June 22, 2007
Senate’s Underwhelming Energy Bill Shows Oil Companies and Other Polluters Still Calling the Shots, Misses Opportunities to Support Renewable Energy, Strong Fuel Economy and Clean Energy Investments
Statement of Tyson Slocum, Director of Public Citizen’s Energy Program
Late Thursday, the Senate passed energy legislation that will do very little to address climate change or alleviate high energy prices. While the bill provides marginal improvement in some energy efficiency standards for appliances, it fails to make the comprehensive reforms needed to shift subsidies away from the coal, oil and nuclear industries to investments in home renewable energy and energy efficiency initiatives.
Lawmakers let automakers off the hook by not requiring them to provide real and achievable improvements in fuel economy. Instead, the bill allows for a size-based sliding scale that enables manufacturers to set their own standards. It also would allow President Bush and future administrations to go below the target of 35 miles per gallon by 2020 if they produce a cost-benefit analysis justifying a lower goal – thereby rendering the target meaningless. (For more analysis of the fuel economy provisions in the bill, click here.)
The bill’s consumer price-gouging protections are limited because they would apply only after the president has declared an emergency. The Senate rejected an effort to repeal $9 billion in recently awarded oil company tax breaks and raise an additional $10 billion through increased royalty fees, which would have financed more financial incentives for people to install home solar systems and encouraged eco-friendly household renovations.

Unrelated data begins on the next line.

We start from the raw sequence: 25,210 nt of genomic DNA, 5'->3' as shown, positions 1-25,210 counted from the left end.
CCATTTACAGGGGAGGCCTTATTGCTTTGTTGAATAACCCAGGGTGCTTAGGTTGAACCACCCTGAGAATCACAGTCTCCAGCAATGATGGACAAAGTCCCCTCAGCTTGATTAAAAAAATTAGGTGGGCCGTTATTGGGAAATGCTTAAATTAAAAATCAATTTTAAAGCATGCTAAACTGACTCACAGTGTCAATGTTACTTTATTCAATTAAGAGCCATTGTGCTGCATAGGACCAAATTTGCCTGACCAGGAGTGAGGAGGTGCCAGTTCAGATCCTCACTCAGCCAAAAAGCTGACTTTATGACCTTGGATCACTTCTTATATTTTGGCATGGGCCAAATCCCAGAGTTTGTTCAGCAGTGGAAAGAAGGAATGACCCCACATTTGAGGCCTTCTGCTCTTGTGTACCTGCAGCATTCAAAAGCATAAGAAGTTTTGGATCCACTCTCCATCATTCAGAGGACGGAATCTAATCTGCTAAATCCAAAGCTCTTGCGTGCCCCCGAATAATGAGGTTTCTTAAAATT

The Senate also rejected a federal renewable electricity standard that would have followed the lead of similar plans in 22 states to require that electric utilities procure or produce 15 percent of their power from renewable resources by 2020.
The bill backs dubious science, putting the cart before the horse on a number of issues. It mandates that 21 billion gallons of non-corn ethanol (and 15 billion gallons of corn ethanol) be used to fuel automobiles by 2022 – despite the fact that most experts dispute the ability of agricultural fuels to meet this target. And the legislation spends more than $1.5 billion promoting carbon sequestration, the controversial plan to place underground millions of tons of carbon dioxide from new coal-fired facilities in an effort to combat climate change.
America deserves an energy policy that puts money in the hands of citizens to install home-based renewable energy systems and invest in energy efficiency. Instead, the Senate continued down the path of handing taxpayer subsidies to big energy companies, and as a result we are not any closer to solving climate change or bringing relief from high energy prices. The House of Representatives should not follow suit.